Panto Bavarian-style

Ellie King serves up a typical slice of British cheek for Surrey Arts Centre Christmas show

Royal Canadian Theatre Company panto favourites Alan Cedargreen (Frau Schakenbacken) and James King (The Demon King) are reunited in Ellie King's Beauty and the Beast

There’s no use tackling a traditional British pantomime without a large portion of traditional British cheek.

Fortunately, that’s a quality that Merseyside-reared, Surrey Civic Treasure Ellie King possesses in abundance.

The director-playwright knows that friendly national stereotypes, groaner jokes and time-honoured knockabout routines are the life blood of the panto, which true to its British show-biz origins, annually turns a well-loved fairy tale inside-out and serves it up, like a well-stuffed Christmas turkey, for the delectation of young and old alike.

Such humourous audacity abounds in The Royal Canadian Theatre Company’s 10th anniversary pantomime, Ellie King’s Beauty and the Beast, which comes to Surrey Arts Centre (13750 88 Ave.) from Dec. 16 to 26 before moving on to the ACT Art Centre in Maple Ridge for Dec. 30 and 31.

RCTC founder King has taken a distinctly Bavarian slant – replete with broad caricatures and distinctly juicy accents – to the familiar myth, now located in the  Alpine hamlet of Licketyshplitz, where the Burgomeister, Herr Brusch (Asandi Onokwulu), has two dirndl-clad daughters, Isabella (Crystal Weltzin) and Anita (Jennifer Campbell).

“It’s actually supposed to be in France, but we did a French pantomime last year,” the pun-prone King said, only mildly apologetically.

“So I made it Bavaria, instead… oh dear.”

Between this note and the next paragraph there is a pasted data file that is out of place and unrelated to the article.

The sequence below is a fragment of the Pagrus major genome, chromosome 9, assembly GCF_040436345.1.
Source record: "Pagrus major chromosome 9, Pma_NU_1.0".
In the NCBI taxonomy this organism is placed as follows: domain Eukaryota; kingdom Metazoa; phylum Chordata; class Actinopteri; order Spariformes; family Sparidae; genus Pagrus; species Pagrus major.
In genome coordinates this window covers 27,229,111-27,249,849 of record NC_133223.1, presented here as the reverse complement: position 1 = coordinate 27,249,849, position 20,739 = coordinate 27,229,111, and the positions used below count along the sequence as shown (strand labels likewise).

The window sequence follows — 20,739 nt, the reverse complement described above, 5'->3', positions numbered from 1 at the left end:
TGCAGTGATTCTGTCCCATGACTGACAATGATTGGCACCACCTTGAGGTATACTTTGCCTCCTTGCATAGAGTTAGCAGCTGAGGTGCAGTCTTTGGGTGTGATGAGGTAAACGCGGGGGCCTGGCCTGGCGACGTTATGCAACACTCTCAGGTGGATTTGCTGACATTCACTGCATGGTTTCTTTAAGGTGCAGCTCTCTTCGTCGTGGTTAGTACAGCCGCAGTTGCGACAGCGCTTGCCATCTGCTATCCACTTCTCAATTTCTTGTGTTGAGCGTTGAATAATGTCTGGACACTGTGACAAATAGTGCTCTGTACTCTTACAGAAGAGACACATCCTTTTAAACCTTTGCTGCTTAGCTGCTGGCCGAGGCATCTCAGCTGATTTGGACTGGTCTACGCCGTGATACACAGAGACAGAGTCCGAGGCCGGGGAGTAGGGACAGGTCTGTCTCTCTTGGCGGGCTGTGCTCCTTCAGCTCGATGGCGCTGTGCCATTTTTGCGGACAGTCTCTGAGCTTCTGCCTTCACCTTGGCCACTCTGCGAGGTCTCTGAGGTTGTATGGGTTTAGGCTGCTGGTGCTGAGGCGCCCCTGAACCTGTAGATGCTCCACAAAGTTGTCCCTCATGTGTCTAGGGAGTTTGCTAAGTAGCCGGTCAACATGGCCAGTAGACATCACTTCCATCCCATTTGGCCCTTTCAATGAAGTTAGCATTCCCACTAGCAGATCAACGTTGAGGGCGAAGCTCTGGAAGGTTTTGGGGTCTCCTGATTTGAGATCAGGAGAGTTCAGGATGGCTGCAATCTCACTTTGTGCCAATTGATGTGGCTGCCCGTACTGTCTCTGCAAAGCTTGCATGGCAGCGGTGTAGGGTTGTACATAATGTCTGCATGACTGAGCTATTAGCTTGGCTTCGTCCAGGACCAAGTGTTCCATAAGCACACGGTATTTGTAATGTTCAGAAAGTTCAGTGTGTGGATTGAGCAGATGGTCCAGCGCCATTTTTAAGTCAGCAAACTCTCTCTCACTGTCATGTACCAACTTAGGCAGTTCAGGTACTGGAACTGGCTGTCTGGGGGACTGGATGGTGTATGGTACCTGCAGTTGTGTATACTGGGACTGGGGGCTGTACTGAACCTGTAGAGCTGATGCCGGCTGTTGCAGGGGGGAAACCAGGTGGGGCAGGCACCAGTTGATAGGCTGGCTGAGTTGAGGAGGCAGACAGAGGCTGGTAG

In King’s defence, she and husband Geoff (her keyboardist/orchestra leader, or Herr Band, as she refers to him for this show) have nothing but fond memories of the place and the people from a long-ago residence as entertainers at the resort of Garmisch-Partenkirchen.

“The original dirndl I bought there is actually being worn by one of the cast members,” King said.

The story of Beauty and the Beast has been adapted as a pantomime before – but King said introducing all the panto elements, and compressing the events in the original tale, presented some particular challenges.

“There are so many to-and-fros – I was beginning to wonder what I’d gotten myself into,” she said.

In her 2016 version, the bankrupted Brusch has purloined a single red rose from the garden of the a horrific Beast (actually the transformed Prince Von Beastenstein, King chuckled), played by RCTC panto regular Jacqueline Bruce as the traditional girl-boy ‘tights’ role.

“The Prince was hunting a stag at the time he was transformed – so he’s actually a stylized version of a stag, or, I suppose, in this case, a stag-ette…”

Following an RCTC tradition there is actually another beast in the show – the Krampus, a legendary monster of German folklore who sounds like a reverse St. Nick.

“He comes out about Christmastime, and if the kids haven’t been good he carries them off in a sack,” King explained.

Brusch’s transgression means he is required to do service at the Beast’s castle for a year and a day – but when the feisty Isabella decides to intervene in his plight, events take many strange turns, panto fashion.

Speaking of strange turns, RCTC favourite Alan Cedargreen is back as the dame, Frau Schackenbacken, while other familiar faces are Kerri Norris as the evil witch Brunhilde Von Hexen, and her husband Stephen Elcheshen as carpenter Augustus Schwackenhammer, romantic interest of Anita.

King’s son James  – recuperating from recent fatherhood – is back in the role of Demon King (he’ll be back as panto director next year, King promises), while his counterpart the Fairy Queen is played by Jaqueline Koenig.

“Which, oddly enough, is German for King,” notes the director.

“Spectacular costumes” by Norris (“she’s outdone herself this year,” King said) promise to add sparkle to the show, while there are even more original Ellie King-Geoff King songs to give the nonsense a tuneful twist – including Gutentag, Auf Wiedersehn, I Like To Yodel and the ballad Together Evermore.

“And there are few borrowed tunes – but with different lyrics,” adds King.

 

For tickets ($28, $18 seniors and under-14) for the Surrey performances (Dec. 16, 17 and 23 at 7:30 p.m.; Dec. 17, 18, 24 and 26 at 3:30 p.m.) visit tickets.surrey.ca or call 604-501-5566.

 

 

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